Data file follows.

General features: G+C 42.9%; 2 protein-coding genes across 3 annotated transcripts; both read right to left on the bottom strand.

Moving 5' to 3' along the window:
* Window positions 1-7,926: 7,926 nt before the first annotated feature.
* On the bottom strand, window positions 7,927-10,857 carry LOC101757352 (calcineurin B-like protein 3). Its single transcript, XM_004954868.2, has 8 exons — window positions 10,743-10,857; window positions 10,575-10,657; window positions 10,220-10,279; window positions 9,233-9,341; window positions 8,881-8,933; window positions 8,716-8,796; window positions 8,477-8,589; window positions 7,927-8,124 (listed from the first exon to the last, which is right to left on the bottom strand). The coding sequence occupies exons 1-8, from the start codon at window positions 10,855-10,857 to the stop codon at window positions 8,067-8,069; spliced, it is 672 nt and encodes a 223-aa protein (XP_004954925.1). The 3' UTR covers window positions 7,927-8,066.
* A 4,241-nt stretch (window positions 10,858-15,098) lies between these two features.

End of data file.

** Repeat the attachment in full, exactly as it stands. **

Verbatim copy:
General features: G+C 42.9%; 2 protein-coding genes across 3 annotated transcripts; both read right to left on the bottom strand.

Moving 5' to 3' along the window:
* Window positions 1-7,926: 7,926 nt before the first annotated feature.
* On the bottom strand, window positions 7,927-10,857 carry LOC101757352 (calcineurin B-like protein 3). Its single transcript, XM_004954868.2, has 8 exons — window positions 10,743-10,857; window positions 10,575-10,657; window positions 10,220-10,279; window positions 9,233-9,341; window positions 8,881-8,933; window positions 8,716-8,796; window positions 8,477-8,589; window positions 7,927-8,124 (listed from the first exon to the last, which is right to left on the bottom strand). The coding sequence occupies exons 1-8, from the start codon at window positions 10,855-10,857 to the stop codon at window positions 8,067-8,069; spliced, it is 672 nt and encodes a 223-aa protein (XP_004954925.1). The 3' UTR covers window positions 7,927-8,066.
* A 4,241-nt stretch (window positions 10,858-15,098) lies between these two features.